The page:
This essay appears in the catalog Philip Frey: New Works for an exhibition at Maine Art Shows, June 27-July 16, 2015.
Philip Frey: Lavish Attention
The respect for and service to the viewer is, perhaps, one the best attributes of Frey’s paintings. “I am a student of aesthetics: the study of beauty,” he writes. “I paint what is interesting and beautiful to me.” What is beautiful to Frey is the Maine landscape and the people who live in it. The view in Deep Waters captures the striking natural beauty of mountains pouring into lakes. Double Cannon Ball speaks to the joy and excitement of seaside summer fun. Gestural and expressive use of paint conveys a sense of immediacy—a nowness—to Frey’s work that helps bring the viewer into the moment. There is no agenda here, no greater purpose, than to share a love for the world and a deep sense of place.
Art history is full of examples where paintings defined a nation or rebuilt a country’s identity in the face of defeat. The history of painting is littered with patriotic propaganda, religious liturgy, and moral lecture, but only in the last 150 years have artists been interested or able to step away from a political master and truly serve the viewer.
In the wake of the Franco-Prussian war of 1870-71, Claude Monet found himself back in his hometown of Le Havre making a series of paintings of the city’s busy port. Monet had spent the war in England studying with John Constable and J.M.W. Turner, both of whom deeply influenced his work. France was abuzz with patriotic renewal in the face of a humiliating defeat by the Germans and artists were quick at work attempting to reestablish the glory of France. Painters like Alphonse-Marie-Adolphe de Neuville were busy rendering scenes from the war. Neuville’s Les Dernières Cartouches shows French snipers ambushing Bavarian troops in Bazeilles before the Battle of Sedan. Jean-Léon Gérôme was painting Pollice Verso, a moral allegory set in ancient Rome. It was around this time William-Adolphe Bouguereau painted the erotically charged Nymphs & Satyr. French painting was academic, politically charged, and intent on reclaiming France’s pride. Monet was none of these things.
In Le Havre, Monet worked on a series of paintings of the port. Impression, Sunrise was painted from his hotel room overlooking the bay. Monet worked from a base of gray, relying on subtle shifts in tone to distinguish the water from the sky, and quick, almost rudimentary marks to draw the cranes in the background and two small boats in the foreground. Dots, dashes, and squiggles make up most of the piece. The painting is a wash of understatedness except for the salmon-orange sun and a bevy of equally brilliant strokes that capture its reflection on the water. Peter Gay in his book, Modernism: The Lure of Heresy, describes the painting, “Altogether truly an impression, a highly accomplished impression, looking far more casual a piece than it really was. A characteristic specimen of the new painting, it tells no stories and offers no lessons; it does not aim at making its viewers more devout, more moral, more patriotic, or for that matter, more sexually aroused.”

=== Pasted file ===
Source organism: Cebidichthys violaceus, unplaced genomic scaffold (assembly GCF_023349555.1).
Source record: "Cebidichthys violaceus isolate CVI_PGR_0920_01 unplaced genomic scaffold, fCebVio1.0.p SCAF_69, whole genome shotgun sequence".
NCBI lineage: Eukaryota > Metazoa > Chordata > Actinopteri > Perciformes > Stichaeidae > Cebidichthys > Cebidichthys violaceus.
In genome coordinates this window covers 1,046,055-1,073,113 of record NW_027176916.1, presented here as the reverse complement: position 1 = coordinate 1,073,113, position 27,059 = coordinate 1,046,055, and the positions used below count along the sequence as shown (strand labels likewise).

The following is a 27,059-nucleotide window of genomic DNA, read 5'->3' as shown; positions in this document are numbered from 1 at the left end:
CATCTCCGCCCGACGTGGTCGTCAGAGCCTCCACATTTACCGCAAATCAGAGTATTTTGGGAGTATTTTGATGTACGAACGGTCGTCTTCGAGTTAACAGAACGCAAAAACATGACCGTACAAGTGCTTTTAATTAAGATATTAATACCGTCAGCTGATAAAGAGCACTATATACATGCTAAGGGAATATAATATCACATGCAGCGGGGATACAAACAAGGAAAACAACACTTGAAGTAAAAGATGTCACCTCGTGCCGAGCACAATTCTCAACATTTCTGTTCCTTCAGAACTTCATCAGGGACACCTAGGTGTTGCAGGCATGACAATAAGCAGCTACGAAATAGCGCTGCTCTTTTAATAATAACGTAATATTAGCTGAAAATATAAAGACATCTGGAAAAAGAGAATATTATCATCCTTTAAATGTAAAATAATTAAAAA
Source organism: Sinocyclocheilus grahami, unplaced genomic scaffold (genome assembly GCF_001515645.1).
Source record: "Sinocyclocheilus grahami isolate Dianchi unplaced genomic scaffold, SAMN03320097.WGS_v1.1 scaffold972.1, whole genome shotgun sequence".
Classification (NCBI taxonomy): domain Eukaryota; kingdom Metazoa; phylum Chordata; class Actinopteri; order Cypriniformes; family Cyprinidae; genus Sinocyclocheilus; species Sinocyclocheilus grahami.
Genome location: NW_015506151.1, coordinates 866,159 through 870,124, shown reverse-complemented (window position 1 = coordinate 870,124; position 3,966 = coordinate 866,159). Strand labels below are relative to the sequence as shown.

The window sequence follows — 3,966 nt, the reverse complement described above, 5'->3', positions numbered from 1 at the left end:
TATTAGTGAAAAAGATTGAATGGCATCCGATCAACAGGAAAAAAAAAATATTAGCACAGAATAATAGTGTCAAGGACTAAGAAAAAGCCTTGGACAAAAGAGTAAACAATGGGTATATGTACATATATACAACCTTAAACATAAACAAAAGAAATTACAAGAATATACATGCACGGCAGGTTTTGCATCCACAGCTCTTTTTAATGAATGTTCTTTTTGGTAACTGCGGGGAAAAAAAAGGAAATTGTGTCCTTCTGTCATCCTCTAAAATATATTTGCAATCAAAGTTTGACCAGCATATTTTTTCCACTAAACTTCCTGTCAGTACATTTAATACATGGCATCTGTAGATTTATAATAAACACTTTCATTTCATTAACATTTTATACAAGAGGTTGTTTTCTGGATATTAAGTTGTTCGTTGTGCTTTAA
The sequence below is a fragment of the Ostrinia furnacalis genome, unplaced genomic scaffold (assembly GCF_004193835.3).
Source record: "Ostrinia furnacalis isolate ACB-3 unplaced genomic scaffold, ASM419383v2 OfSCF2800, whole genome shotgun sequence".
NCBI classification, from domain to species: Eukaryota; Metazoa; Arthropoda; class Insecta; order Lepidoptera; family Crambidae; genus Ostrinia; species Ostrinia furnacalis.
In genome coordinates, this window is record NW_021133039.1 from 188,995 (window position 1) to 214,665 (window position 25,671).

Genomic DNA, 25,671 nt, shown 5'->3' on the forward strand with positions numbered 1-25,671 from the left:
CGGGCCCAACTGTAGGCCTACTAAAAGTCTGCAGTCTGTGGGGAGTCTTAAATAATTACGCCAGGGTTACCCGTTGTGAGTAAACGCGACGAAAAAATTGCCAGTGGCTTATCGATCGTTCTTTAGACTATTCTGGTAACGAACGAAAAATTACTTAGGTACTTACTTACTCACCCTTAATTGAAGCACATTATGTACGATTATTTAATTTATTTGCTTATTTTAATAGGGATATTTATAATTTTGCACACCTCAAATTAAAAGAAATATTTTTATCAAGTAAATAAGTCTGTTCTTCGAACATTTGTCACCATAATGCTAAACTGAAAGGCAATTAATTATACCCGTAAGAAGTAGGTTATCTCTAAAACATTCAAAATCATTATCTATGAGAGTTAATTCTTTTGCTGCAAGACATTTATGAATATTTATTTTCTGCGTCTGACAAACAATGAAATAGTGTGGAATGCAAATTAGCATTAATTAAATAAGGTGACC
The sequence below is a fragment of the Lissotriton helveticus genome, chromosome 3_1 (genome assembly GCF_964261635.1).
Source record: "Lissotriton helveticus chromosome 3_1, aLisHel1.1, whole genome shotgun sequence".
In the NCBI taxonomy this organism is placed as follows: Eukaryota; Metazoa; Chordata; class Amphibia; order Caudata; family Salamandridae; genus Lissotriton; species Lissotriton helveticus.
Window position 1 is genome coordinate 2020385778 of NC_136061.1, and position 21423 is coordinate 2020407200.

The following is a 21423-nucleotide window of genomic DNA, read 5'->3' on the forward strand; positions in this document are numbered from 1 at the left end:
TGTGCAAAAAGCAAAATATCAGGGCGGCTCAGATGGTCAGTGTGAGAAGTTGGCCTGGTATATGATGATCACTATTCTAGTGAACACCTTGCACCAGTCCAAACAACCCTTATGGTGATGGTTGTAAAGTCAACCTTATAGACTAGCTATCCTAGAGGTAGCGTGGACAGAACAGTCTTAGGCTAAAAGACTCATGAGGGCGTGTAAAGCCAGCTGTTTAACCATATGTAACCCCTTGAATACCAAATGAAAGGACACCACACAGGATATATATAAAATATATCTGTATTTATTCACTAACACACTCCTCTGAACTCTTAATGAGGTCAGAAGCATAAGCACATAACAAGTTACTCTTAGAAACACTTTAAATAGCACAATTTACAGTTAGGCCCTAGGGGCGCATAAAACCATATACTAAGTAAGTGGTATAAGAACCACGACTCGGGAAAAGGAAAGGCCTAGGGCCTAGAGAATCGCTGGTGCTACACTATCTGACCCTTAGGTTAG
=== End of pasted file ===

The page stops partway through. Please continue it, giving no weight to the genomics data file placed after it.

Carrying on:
In contemporary terms, such non-objective art is usually reserved for abstract painting, where the lack of representation suggests an emotional or aesthetic exploration on the part of the artist. Increasingly, as we move into the 21st century, we see painters, like Frey, incorporating the lessons of abstract art into representational works. We see this in paintings like Convergence that are small, immediate, and relatively free of details. Frey breaks down the scene in Convergence into its basic elements: a blue underpainting, a wide stroke of yellow for the sun, a softer stroke below the sun for its reflection on the water; a dozen or so marks of green, a few strokes of white for clouds. It is casual and free and yet completely conveys the breathtaking view one gets when looking out at an island across the water. Convergence is what you feel when you remember the view.
“My work begins with a feeling—a connection to my everyday experience: evocative colors; unexpected patterns of light or the sublime quality of ordinary objects,” writes Frey. “From that feeling, I build a colorful and painterly world in response to it.”
Monet was working against a backdrop of patriotic fervor; Frey is working in a different context. Never in its history has so much art been so removed from people’s lives. Much of contemporary art demonstrates a contempt for the viewer, an unabashed lack of concern. One has only to take a brief tour of art fairs in Miami, New York, or Basel, to see a parade of narcissism, mundanity, and disdain that too often alienates everyday people from art. Frey is a refreshing counterbalance to contemporary art that is driven by concept and executed only to the point where the point is made. In contrast to this other work, Frey cradles the viewer, takes them by the hand, and walks them to a majestic view.
This approach to painting comes from our Impressionist forefathers. “Impressionist painters were carrying out Baudelaire’s influential agenda to lavish all of their attention on the present in which they lived and to which they responded,” explained Gay. And while Frey is not an Impressionist, the Impressionist spirit lives on in his work. He not only lavishes his attention on the present, he invites us to do the same, to join the boy jumping into the water in Dive, to take a walk in the woods in Forest Floor, to stroll the boardwalk in In the Moment, and enjoy the vibrant, colorful symphony of life in Pier Patterns. This is how Frey respects and serves the viewer.